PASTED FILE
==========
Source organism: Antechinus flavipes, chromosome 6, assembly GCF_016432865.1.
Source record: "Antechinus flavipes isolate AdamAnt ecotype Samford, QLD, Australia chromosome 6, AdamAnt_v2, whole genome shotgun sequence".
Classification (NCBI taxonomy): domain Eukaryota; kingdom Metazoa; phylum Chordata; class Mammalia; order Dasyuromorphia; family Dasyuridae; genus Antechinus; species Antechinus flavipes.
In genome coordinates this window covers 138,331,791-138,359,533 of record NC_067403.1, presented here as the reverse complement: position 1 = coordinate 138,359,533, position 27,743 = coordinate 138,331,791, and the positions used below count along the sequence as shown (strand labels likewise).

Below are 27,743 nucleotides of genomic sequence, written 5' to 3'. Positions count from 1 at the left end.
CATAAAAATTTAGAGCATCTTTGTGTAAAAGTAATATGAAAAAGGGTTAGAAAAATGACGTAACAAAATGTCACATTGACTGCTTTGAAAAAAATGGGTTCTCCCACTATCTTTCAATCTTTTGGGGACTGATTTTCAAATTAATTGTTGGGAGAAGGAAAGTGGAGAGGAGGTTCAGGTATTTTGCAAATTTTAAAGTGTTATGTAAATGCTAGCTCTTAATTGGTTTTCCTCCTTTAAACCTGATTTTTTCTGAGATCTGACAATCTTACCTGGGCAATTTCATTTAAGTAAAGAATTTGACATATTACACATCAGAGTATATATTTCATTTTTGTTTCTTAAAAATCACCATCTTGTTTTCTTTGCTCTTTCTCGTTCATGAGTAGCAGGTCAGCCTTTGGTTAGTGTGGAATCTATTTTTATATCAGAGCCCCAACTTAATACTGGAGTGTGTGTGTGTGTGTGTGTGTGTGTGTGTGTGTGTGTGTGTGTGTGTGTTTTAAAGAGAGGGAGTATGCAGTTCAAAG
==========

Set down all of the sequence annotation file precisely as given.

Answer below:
Source organism: Antechinus flavipes, chromosome 6, assembly GCF_016432865.1.
Source record: "Antechinus flavipes isolate AdamAnt ecotype Samford, QLD, Australia chromosome 6, AdamAnt_v2, whole genome shotgun sequence".
Classification (NCBI taxonomy): domain Eukaryota; kingdom Metazoa; phylum Chordata; class Mammalia; order Dasyuromorphia; family Dasyuridae; genus Antechinus; species Antechinus flavipes.
In genome coordinates this window covers 138,331,791-138,359,533 of record NC_067403.1, presented here as the reverse complement: position 1 = coordinate 138,359,533, position 27,743 = coordinate 138,331,791, and the positions used below count along the sequence as shown (strand labels likewise).

Below are 27,743 nucleotides of genomic sequence, written 5' to 3'. Positions count from 1 at the left end.
CATAAAAATTTAGAGCATCTTTGTGTAAAAGTAATATGAAAAAGGGTTAGAAAAATGACGTAACAAAATGTCACATTGACTGCTTTGAAAAAAATGGGTTCTCCCACTATCTTTCAATCTTTTGGGGACTGATTTTCAAATTAATTGTTGGGAGAAGGAAAGTGGAGAGGAGGTTCAGGTATTTTGCAAATTTTAAAGTGTTATGTAAATGCTAGCTCTTAATTGGTTTTCCTCCTTTAAACCTGATTTTTTCTGAGATCTGACAATCTTACCTGGGCAATTTCATTTAAGTAAAGAATTTGACATATTACACATCAGAGTATATATTTCATTTTTGTTTCTTAAAAATCACCATCTTGTTTTCTTTGCTCTTTCTCGTTCATGAGTAGCAGGTCAGCCTTTGGTTAGTGTGGAATCTATTTTTATATCAGAGCCCCAACTTAATACTGGAGTGTGTGTGTGTGTGTGTGTGTGTGTGTGTGTGTGTGTGTGTGTGTGTGTTTTAAAGAGAGGGAGTATGCAGTTCAAAG